Outside the United States
16 CFR Part 456 ; Agency Information Collection Activities: Review; Comment Request Ophthalmic Practice Rule (Eyeglass Rule): FTC Project No. R511996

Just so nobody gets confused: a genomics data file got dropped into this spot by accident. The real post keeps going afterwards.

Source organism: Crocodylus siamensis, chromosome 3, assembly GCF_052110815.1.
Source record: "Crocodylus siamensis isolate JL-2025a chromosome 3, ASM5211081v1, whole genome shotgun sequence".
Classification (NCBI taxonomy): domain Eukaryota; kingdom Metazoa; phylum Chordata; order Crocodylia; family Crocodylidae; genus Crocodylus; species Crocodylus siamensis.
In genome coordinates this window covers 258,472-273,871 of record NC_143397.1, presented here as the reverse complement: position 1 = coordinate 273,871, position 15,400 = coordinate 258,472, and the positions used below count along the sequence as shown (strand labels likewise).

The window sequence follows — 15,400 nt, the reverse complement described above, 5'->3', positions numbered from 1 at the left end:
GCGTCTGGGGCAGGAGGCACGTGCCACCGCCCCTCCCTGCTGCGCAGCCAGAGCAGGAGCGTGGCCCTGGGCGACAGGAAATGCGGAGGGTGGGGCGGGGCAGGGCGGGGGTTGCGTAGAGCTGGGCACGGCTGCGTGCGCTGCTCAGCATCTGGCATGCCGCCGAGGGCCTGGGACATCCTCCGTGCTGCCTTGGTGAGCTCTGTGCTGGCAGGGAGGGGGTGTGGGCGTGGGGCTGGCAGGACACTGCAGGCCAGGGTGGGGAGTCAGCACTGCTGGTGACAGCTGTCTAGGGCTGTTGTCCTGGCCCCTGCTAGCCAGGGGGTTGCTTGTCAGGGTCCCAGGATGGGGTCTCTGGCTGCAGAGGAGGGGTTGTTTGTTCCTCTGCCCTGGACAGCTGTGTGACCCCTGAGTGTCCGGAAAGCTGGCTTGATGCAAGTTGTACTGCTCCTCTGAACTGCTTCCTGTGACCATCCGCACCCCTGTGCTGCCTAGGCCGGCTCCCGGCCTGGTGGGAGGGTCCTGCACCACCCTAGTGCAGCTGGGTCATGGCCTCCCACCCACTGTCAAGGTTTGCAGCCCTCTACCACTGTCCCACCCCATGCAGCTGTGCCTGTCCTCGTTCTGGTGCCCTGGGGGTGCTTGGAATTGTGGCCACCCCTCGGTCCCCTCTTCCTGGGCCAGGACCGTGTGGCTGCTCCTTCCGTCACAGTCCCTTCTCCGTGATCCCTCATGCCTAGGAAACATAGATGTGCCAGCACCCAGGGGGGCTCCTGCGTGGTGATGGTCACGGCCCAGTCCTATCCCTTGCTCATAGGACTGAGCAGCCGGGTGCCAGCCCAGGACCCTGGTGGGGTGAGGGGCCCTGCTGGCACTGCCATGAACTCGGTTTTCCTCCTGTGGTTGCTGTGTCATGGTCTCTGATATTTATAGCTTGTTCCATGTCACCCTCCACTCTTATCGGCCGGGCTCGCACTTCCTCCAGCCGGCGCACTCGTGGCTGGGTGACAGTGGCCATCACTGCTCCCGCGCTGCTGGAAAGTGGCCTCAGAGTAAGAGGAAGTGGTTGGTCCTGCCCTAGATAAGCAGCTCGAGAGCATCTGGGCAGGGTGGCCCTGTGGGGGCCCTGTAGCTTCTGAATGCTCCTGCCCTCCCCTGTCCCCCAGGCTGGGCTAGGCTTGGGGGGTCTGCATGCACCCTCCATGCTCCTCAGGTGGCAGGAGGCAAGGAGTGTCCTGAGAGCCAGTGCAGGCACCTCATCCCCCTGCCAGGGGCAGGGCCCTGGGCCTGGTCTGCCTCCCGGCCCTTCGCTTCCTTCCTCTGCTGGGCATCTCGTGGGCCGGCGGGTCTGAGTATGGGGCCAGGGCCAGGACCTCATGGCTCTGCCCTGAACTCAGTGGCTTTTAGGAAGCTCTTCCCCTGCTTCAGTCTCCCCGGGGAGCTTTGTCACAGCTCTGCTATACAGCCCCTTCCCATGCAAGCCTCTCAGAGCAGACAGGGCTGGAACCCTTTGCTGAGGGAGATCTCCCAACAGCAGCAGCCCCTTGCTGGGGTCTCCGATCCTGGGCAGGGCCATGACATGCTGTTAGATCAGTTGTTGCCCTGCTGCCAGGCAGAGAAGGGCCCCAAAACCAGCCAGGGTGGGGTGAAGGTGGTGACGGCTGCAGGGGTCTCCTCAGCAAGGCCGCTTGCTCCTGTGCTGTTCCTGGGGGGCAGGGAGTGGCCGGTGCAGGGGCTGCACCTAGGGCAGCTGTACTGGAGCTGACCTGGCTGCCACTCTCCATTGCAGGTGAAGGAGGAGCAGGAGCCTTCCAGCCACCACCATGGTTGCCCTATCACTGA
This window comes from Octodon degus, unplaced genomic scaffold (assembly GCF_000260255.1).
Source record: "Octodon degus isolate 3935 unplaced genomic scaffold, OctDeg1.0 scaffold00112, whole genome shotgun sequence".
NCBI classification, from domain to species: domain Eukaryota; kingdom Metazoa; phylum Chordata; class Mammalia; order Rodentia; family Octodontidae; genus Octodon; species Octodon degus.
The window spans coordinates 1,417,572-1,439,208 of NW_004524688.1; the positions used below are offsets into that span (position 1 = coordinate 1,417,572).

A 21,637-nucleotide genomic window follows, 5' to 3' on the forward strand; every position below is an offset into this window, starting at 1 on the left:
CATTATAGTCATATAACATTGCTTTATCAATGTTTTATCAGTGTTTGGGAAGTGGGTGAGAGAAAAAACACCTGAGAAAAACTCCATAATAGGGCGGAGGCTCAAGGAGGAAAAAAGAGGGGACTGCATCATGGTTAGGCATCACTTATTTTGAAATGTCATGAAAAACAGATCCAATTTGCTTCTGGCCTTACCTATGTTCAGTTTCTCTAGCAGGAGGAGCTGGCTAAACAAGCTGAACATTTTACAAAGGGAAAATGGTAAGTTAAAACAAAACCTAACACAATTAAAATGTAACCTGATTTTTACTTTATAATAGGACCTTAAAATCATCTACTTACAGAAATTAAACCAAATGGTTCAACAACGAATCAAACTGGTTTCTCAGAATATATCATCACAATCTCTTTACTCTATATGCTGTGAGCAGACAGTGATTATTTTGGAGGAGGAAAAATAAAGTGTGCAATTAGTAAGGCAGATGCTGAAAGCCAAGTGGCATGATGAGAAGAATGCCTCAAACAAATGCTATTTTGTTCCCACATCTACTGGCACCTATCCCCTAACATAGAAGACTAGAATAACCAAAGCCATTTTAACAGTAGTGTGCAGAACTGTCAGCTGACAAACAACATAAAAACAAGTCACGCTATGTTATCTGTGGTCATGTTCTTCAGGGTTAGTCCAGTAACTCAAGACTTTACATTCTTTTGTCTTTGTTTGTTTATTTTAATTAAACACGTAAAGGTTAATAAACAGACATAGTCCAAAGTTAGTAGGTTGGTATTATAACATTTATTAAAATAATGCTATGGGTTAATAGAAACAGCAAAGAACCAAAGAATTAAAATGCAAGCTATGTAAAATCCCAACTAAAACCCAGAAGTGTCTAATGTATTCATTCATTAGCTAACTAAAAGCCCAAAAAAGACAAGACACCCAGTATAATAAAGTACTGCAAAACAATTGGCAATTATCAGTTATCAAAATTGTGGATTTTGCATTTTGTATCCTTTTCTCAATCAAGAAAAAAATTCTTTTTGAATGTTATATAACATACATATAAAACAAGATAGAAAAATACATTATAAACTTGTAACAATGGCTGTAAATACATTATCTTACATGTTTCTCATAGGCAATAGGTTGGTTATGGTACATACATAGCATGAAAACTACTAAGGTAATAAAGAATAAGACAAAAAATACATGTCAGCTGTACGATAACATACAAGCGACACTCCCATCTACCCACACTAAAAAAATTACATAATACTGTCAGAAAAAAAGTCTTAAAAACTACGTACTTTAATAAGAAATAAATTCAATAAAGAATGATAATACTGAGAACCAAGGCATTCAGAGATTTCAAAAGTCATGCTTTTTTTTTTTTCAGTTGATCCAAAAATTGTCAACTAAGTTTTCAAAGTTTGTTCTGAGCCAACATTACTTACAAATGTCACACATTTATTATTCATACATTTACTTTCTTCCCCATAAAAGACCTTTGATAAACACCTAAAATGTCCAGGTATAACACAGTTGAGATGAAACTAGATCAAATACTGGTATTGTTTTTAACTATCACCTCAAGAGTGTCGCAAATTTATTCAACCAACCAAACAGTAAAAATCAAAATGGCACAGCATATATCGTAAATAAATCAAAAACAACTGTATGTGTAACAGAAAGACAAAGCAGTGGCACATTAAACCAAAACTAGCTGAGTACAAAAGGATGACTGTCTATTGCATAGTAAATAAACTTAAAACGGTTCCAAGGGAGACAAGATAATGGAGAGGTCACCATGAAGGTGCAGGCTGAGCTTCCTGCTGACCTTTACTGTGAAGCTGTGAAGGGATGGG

Optometrists should not be obligated to include pupillary distance as part of a patient's prescription as they are not equipped to provide a monocular pupillary distance. During an eye examination, the phoropter (the piece of equipment used to determine a patient's prescription) only measures binocular pupillary distance. A binocular pupillary distance is not nearly as accurate as monocular pupillary distance for the creation of the best possible glasses for a patient. I would not use a binocular pupillary distance to make glasses for my own patient in my own office because it is not accurate enough. The few millimeters of asymmetry between a patient's pupils can result in prismatic errors in a patient's glasses, which can subsequently negatively affect their binocular vision. As the determination of monocular pupillary distances, as well as optical centers and bifocal segment heights, are all measurements specific to a patient's choice of glasses, I believe they should be taken by the dispensing professional, not the prescribing professional. It is also the dispensing professional that will have the equipment to determine monocular pupillary distances, whereas many prescribing professionals may not have this equipment. It is also important to note that it is more dangerous to the public if they are given data that could be used to create inferior (and possibly harmful) corrective eyewear. We, as optometrists, have taken an oath to do no harm to our patients and I strongly feel that providing inaccurate information (in the form of binocular pupillary distances) to a patient would constitute doing harm. It is for these reasons that I do not believe pupillary distance should be included as part of the prescription.